This is one of the most brave and brilliant premieres I’ve seen at Theatre Clwyd in decades. It’s a very clever conceit. It’s an immaculately slick production (5 weeks in rehearsal) in which words and music merge masterfully. The ensemble acting is simply superb; powerfully portraying some hideous attitudes. But, like it’s subject matter, it can be tedious at times and I suspect it is destined to drive a wedge through public opinion … rather more vehemently than a jar of marmite. Which may be precisely what its creators intend.
It is also ahead of its time … by several weeks.
The lyrics and dialogue are drawn from the text, twitter and news feeds of an evening in June 2018 in which two horrendous events occur. 12 migrant fruit pickers are killed in a caravan fire in Kent…and the provocative right-wing columnist Katie Hopkins is gunned down at the British Media and Entertainment Awards in Mayfair. Now, which of these two news stories should take priority?
Hospkins’ followers go bananas about her murder. She was the woman who said the unsayable; who voiced what they were all thinking. There’s a candle-lit vigil in Trafalgar Square and a ‘Je Suis Katie’ campaign. In comparison, the dozen farm worker deaths slide off the agenda, and a bright young trainee solicitor who champions their cause loses her job
This is a biting musical about a sick, heartless society; the one we are descending into with barely a whimper. The cast are welded to their illuminated smart phones. The dialogue is short, sharp and fractured … just like the worst kind of social media.
In the first half, the chatter is so snatched and snappy, the pace is jitteringly fast. But then a song comes along and the choruses crunch the show down through the gears. Though the singing emoogies are a hoot.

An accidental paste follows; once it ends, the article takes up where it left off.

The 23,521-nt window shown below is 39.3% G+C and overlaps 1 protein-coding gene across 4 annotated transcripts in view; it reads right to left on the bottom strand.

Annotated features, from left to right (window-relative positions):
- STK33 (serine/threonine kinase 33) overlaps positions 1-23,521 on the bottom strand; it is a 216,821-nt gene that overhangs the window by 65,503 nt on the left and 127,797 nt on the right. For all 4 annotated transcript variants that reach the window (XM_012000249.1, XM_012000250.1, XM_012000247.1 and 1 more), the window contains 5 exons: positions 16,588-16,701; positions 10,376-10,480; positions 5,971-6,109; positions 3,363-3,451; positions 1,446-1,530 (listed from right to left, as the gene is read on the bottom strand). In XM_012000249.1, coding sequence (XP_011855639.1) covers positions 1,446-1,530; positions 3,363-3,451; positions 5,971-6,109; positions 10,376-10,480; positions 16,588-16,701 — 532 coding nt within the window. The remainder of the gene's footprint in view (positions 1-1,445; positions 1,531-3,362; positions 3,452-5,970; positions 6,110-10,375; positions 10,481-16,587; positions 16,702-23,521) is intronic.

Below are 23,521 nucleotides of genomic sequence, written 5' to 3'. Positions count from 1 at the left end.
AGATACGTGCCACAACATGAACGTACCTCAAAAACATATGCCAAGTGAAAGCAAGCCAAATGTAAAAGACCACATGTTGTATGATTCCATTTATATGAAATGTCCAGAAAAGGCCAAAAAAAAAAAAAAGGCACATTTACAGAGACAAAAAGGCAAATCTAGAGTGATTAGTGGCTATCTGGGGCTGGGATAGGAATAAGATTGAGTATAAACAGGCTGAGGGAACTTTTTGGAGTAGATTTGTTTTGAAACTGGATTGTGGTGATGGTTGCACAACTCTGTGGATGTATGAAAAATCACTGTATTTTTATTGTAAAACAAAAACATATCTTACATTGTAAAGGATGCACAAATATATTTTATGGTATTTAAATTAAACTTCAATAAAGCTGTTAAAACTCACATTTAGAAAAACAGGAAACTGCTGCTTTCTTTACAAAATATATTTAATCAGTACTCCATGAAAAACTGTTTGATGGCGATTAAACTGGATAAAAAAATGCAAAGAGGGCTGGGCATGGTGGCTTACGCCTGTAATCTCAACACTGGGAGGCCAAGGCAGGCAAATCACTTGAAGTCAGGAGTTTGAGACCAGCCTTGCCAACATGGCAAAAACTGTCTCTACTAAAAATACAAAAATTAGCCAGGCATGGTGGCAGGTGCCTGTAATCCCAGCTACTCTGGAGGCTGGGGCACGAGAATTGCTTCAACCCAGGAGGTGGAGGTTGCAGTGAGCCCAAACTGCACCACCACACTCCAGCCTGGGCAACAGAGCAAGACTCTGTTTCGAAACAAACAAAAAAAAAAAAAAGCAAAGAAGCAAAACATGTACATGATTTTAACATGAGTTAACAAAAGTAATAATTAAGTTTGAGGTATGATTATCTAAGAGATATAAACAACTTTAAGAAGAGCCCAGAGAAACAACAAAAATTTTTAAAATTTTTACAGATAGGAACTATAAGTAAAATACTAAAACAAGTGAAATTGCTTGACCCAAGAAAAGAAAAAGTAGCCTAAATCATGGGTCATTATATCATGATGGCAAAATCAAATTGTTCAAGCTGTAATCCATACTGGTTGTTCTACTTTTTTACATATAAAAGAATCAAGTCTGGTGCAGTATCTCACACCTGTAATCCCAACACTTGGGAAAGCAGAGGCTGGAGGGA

The synthesized computer music is fittingly un-endearing and largely unemotional – often imitating the sort of stuff that tickertapes away under the news headlines. And like the rolling news it satirises, the lyrics of the songs are mindlessly repetitive and clichéd. They are also pretty nasty…like a human version of ‘Avenue Q’.
The writers revive ‘Ding Dong The Witch Is Dead’ from the demise of another famous right-winger; but add new songs such as the anthemic ‘I Want To Live in Katie’s Britain’ (with as few other races as possible, please). And when a potential killer is arrested, the black community nervously croon ‘Let It Be Someone White’. It’s very funny, but so borderline you are reluctant to laugh.
The show strengthens in the second half into longer, deeper and highly memorable scenes which throw in our faces the prejudice and hypocrisy we’re lamely becoming immune to. Two studio scenes in particular were disturbingly riveting for someone like me who’s spent 40 years in radio. One was a late-night zoo-show where three cheap and nasty ratings-driven broadcasters gang up on a considered Guardian columnist with a serious point to make. And in a live interview Jeremy Paxman would have been proud of, a ‘Right to Hate’ campaigner is mercilessly dismantled by her own leaked e-mails. Whilst on a tube train, the drunken, acerbic advances of a white male on a head-scarfed young Asian woman are so realistically enacted, I felt guilty that I didn’t intervene.
Writer Chris Bush has pulled together a broad sweep of our ills (some obvious, some less so) and when a possible remedy is raised, she authentically drowns it out with yet more distracting internet tittle tattle. (Forget that inspiring speech, have you seen the latest celebrity gossip). It’s a wonderfully observed indictment. The frustration is that whilst it’s a vividly worrying portrait of our decline (the presentation of which is important enough) it denies any real sense of hope. Theatre without hope tends to lack audience satisfaction.
As for Katie Hopkins? I don’t agree with her. Millions do. If she were to see the show, she might get a taste of her own medicine. The sad irony is that just by staging it – and me reviewing it – she benefits from the oxygen of even more publicity.
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